Thanks!
      Meredith

      • Meredith,
        Thanks!

        Yes, it’s even more exciting now that I know what we saw.
        We had done some snorkeling on Maui last year and liked it so much we planned a trip specifically to Curacao for snorkeling. Definitely not our last snorkeling vacation!
        And this was our first encounter with a jellyfish. :)

        • Sounds like you are hooked on snorkeling! That’s a good thing… I would add Bonaire to your bucket list of snorkeling destinations. St. John, USVI is another great island for snorkeling.

  4. Hi Steve,

    Really nice photos and recording. I spotted one of these last weekend when snorkelling with a friend just of the beach at Buccament Bay hotel in St. Vincent. We had no idea what we had just seen and started searching for pictures later that day. A bit scary to find out that this is what we saw, but also fascinating.

    Just wanted to thank you for sharing your encounter and info. Will definitely be a bit more careful the next time I go for a swim in the Caribbean Sea :)

    – Anne

    • Anne,

      Thanks for your comment. Very interesting that you spotted this species in St. Vincent. Did you or your companion manage to snap a photo?

      As it turns out, the species that we sighted in Bonaire was officially declared #73.

      Thanks for sharing!
      Meredith & Steve

  5. Wow Reeftraveller, great pics and video…and those little fish around and inside the jelly!
    I’m also one of the lucky few who has seen this rare jellyfish, actually twice. But I did not see it with those little fish, so now you made me a little jealous.
    This is the article describing the new species: http://www.mapress.com/zootaxa/2011/f/zt02753p068.pdf (You recognize some of the names of the writers? You seem to attract some jellyfish experts to your post :) )
    I hope you (and I) are lucky and get the change to swim with this gracious animal once again!!

  6. Excellent find, and great pictures and video. Looks like a couple of fish in the gut in the video. Hungry little jelly! So why is it more commonly seen in Bonaire than anywhere else??? Would love to know that. When I visit in September, I hope to get lucky and see one swimming for myself.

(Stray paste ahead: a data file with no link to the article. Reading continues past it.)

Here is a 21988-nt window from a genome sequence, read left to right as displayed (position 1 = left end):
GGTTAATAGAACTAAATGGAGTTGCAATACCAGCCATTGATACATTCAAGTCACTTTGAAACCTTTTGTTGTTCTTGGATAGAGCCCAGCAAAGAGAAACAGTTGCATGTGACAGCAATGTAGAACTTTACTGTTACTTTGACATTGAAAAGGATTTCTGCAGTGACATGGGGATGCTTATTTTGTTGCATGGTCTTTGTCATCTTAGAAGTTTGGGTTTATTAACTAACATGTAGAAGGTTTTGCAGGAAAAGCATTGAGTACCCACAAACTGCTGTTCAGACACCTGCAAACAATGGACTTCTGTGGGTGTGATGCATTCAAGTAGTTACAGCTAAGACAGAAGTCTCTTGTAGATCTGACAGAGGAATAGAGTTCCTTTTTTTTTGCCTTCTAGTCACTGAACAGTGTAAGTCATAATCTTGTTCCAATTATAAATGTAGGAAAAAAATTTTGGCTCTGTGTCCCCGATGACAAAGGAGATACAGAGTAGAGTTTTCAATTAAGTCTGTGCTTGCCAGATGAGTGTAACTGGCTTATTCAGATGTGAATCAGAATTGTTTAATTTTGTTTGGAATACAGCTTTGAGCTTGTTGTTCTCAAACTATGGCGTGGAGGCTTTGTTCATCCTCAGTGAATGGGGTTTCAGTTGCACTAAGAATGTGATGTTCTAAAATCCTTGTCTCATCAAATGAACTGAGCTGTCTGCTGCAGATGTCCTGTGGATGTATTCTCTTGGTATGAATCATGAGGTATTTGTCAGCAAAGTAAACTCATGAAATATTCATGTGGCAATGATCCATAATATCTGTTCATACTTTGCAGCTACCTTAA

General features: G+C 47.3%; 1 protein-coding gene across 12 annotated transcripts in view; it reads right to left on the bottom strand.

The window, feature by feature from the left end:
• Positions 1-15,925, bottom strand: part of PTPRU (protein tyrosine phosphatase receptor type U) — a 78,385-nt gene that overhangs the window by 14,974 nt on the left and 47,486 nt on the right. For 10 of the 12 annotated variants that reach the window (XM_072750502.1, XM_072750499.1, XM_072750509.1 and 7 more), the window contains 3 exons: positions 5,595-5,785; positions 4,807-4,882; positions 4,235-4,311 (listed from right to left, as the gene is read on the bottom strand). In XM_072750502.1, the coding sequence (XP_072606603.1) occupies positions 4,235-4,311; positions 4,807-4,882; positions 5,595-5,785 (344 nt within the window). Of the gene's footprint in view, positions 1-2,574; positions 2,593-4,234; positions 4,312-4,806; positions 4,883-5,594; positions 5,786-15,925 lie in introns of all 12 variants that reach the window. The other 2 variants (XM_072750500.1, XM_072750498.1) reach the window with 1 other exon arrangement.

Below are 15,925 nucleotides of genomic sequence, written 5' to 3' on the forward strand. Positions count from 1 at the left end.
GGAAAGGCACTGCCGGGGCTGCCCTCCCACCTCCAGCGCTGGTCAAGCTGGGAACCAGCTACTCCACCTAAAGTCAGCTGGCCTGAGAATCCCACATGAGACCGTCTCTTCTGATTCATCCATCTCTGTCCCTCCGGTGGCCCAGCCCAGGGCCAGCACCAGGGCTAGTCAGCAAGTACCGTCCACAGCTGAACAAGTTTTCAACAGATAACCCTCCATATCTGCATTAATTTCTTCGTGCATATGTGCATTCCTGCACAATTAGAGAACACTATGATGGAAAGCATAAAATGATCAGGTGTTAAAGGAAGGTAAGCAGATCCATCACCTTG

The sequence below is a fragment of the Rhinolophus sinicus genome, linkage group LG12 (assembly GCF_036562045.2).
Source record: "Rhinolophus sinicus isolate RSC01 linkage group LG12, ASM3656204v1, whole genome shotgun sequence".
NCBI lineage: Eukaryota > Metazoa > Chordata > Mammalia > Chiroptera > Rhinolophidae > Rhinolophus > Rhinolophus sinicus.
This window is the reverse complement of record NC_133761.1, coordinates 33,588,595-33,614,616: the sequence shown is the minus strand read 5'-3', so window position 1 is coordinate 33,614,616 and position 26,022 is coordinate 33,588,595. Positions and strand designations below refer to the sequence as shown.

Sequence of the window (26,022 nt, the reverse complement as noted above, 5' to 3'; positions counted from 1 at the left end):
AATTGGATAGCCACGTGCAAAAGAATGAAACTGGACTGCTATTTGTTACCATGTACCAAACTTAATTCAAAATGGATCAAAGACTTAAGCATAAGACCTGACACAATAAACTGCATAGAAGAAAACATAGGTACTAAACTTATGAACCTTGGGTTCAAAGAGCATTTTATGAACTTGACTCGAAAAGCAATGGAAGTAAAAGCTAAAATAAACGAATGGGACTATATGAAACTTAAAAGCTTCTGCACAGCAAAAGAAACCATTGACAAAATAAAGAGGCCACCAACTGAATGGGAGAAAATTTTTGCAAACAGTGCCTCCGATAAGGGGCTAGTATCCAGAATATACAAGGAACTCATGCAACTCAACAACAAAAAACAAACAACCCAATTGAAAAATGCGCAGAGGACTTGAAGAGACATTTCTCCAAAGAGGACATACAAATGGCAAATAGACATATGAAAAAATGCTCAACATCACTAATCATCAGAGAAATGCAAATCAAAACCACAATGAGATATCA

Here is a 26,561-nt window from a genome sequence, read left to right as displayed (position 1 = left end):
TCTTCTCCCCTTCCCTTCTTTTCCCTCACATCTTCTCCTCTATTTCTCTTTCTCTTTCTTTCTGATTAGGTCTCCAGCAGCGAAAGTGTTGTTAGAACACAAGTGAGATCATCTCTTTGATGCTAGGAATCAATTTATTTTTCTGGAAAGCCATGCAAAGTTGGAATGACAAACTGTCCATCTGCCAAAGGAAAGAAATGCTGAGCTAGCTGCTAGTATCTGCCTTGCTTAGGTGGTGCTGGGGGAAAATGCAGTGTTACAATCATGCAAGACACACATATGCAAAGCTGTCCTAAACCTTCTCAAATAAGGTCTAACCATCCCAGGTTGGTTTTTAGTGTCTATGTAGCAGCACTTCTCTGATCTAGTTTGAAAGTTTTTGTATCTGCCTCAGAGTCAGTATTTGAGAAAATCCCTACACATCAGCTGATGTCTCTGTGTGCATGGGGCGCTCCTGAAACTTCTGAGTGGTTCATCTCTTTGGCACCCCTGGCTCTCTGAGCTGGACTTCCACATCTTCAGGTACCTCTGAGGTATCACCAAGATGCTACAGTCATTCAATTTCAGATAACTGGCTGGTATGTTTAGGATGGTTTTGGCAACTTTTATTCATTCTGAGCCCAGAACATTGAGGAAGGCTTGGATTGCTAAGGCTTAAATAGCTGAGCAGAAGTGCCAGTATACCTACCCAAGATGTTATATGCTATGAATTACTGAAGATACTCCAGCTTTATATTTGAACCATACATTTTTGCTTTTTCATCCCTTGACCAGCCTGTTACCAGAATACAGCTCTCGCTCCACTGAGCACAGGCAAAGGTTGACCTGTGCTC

• Thanks for your comment Allen. I’m not sure why Tamoya Oboya is more commonly seen in Bonaire. If you read the other recent comments to this post, you will see a comment from Bud Gillan (one of the original discoverers of this species) regarding the range of T. Oboya. It has recently been seen in Barbados and six other Caribbean locations.

  7. Steve the ReefTraveler,

    re: Tamoya ohboya

    Thanks for the great story, pics, and video of the Caribbean’s newest Cubozoan. I am one of the original discoverers of this new species along with my jelly buddies at the Smithsonian Institute. Your finding is going to be recorded at the official #72 sighting of this new species. This past year, fyi, it has been seen and collected on Barbados, to go with 6 other locations across the Caribbean. Your pics and story are surely welcomed plus the fact that you went back into the water to see and record is interesting. For the record, the recently release new version of Ned Deloach and Paul Human’s Reef Creature has the picture and documentation of Tamoya ohboya in it. It also moves the common sea wasp box jelly to the new Genus Alatina alata from Carybdea.
    I invite your readers to this year’s Jelly Jam July 20-22 on Karel’s Beach Bar to see and hear about Alatina swarming and aggregation.
    Thanks again,
    Bud Gillan
    Educator & Biologist

    • Bud, thank you for the info on Tamoya Oboya. We are honored that you contacted us, and are pleased to hear that our finding now has an official number!

      We will see you at the Jelly Jam next week.

      Meredith & Steve

  8. Congratulations! I was lucky enough to see and video one of these at the salt pier reef a few years ago. Like you I was heading in when I spotted it swimming toward open water. Got a quick video of it, not knowing how rare it was I would have done a better shot. When I got back to the local dive shop the owner about fell over when I innocently asked him to identify it. At the time he said it was only the second sighting he’d seen in twenty years, and it was my first time diving on the island. Welcome to the lucky few! ☺

    • Thank you Randall! It’s great to hear of your experience with this creature. I’ve read (Wiki, I believe) that there have been less than 50 reported sightings. It’s a small club.

  9. Totally cool, Ste! What a treat for you – I think it means good luck for you and Mere in Bonaire!

    love,
    V

  10. Great post! Love the pictures and video! I know the answer to the NJ native equivalent Alex.
    Vanessa